Another point was that the majority of what we hear through the media is noise. If I take the point correctly, he is saying that a journalist is paid to keep you reading. So they will pick an event and construct a story around it, whether or not that event was just a random occurrence or was actually caused by whatever story they report as the cause. An excellent example of this is the daily commentary on the market about why it went up or why it went down that single day. When in reality the amount it went up or down was just a random fluctuation without any real cause.
For this reason, he advocates ignoring the news. This kind of matches with what I said in my last post about not posting very often. The stress placed upon us by a constant call to action is actually a hindrance in our knowing when an event is actually important enough to take notice of it. There’s so much information flying at us that the information we need to know gets lost in the shuffle.
The book further cites that we as humans feel a loss two and a half times as acutely as we feel an equal sized gain. So if you gain $250, and then lose $100, you will still feel bad, even though you are still up $150. So sticking with the theme of ignoring news, this indicates that you shouldn’t be checking your stock prices daily because most likely the change on that day is just noise and has very little to do with the long term outcome. So if there is a 50% chance of a loss versus a gain on any given day you are stacking the odds in favor of you feeling bad on any given day, because you’ll need to have 2.5 gain days for every loss day to feel good, but you’ll probably end up with 1 gain day for every loss day.
His recommendation is to check the progress of your investments at much larger intervals. Like monthly or even annually if you can wait that long before needing to make the next move. Because time is a way to filter out noise and get an impression of the true value of an investing strategy.
There was much more of value in the book and I highly recommend you check it out at the library or pick it up at the bookstore if you get the … chance. I think he also has a more recent book out which I have not yet read called “The Black Swan”, but maybe I’ll let time pass and see if the new book turns out just to be noise and the excellence of the book I just finished turns out to be the black swan (a highly improbable event).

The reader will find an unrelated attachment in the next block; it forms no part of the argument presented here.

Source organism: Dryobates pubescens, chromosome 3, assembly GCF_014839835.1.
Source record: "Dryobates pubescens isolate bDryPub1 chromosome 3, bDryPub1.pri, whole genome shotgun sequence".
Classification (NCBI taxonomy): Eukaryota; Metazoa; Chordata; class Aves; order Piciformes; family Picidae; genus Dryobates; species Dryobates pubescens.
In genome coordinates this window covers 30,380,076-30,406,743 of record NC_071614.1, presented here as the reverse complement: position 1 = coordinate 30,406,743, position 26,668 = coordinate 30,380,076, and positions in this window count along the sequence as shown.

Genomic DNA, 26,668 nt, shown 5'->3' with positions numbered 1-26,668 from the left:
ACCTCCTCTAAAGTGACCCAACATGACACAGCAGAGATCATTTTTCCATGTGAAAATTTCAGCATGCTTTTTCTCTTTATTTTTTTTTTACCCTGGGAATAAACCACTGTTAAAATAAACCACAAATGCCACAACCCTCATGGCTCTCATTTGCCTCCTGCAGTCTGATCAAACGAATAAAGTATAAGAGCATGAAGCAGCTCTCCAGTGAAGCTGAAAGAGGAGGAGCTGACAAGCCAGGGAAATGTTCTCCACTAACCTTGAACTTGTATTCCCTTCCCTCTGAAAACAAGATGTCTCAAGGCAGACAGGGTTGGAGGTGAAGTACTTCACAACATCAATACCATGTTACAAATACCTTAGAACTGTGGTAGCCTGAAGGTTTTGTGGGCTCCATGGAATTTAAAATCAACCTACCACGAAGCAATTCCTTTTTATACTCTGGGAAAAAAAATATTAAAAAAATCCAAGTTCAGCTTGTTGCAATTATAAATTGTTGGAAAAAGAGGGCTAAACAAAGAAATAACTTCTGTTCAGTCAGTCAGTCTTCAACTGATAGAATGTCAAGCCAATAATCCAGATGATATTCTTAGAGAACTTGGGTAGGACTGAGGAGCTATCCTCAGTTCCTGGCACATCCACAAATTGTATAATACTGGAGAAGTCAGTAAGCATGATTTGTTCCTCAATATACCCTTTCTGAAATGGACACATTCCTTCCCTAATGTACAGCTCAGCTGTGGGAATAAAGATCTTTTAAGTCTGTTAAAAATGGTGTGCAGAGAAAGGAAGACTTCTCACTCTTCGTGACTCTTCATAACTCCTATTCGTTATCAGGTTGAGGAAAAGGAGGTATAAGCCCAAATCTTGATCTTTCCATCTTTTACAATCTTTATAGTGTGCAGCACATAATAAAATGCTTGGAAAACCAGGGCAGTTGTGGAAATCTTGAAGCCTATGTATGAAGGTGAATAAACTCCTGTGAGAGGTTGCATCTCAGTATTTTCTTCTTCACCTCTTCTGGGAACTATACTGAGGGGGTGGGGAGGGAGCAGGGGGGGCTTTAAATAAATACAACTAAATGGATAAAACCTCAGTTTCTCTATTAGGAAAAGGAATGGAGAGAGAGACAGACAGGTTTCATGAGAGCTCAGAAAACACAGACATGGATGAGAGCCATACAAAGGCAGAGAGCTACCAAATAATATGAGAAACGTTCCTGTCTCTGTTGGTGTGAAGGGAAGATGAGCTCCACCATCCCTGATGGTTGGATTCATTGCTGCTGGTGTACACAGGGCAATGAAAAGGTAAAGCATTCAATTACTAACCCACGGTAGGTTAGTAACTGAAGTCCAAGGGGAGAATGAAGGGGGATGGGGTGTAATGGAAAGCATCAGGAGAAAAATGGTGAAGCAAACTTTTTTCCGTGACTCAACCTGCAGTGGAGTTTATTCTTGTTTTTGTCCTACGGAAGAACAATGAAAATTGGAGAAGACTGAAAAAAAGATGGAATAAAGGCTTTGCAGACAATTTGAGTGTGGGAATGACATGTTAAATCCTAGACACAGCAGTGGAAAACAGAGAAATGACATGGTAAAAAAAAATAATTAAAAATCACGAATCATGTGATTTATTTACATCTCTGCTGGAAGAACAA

Inflatable Dividends Real Time Example Trades
I had planned to write about this last weekend, but I postponed that until we had our server under control so I could report on that at the same time.
On July 24, 2007, ALSK fell below our initial stop loss of $14.45 (it may have fallen below the stop loss by a penny on the 23rd, but I don’t have the option prices for that day, so I’ll take the lower price on the 24th instead to be more conservative). At the end of the day the price we could sell the stock at was $14.42 and the ask price for the option, the price we paid to buy it back, was $0.75. So to close the position at the end of the day we would net ($14.42 – $0.75) $13.67.
Initially we paid $16.02 for the stock and sold the call for $1.75, for a total buy in cost of ($16.02 – $1.75) $14.27. We also received a dividend of $0.215. So our base cost was ($14.27 – $0.215) $14.055.
So we paid $14.055 and got back $13.67 for a loss of .385, or 2.7% of the original investment. And we were originally looking to make about 2.98% over the course of 167 days. So we kept our loss small and we can continue to trade and stick it out until we start to realize the long-term benefits of our strategy.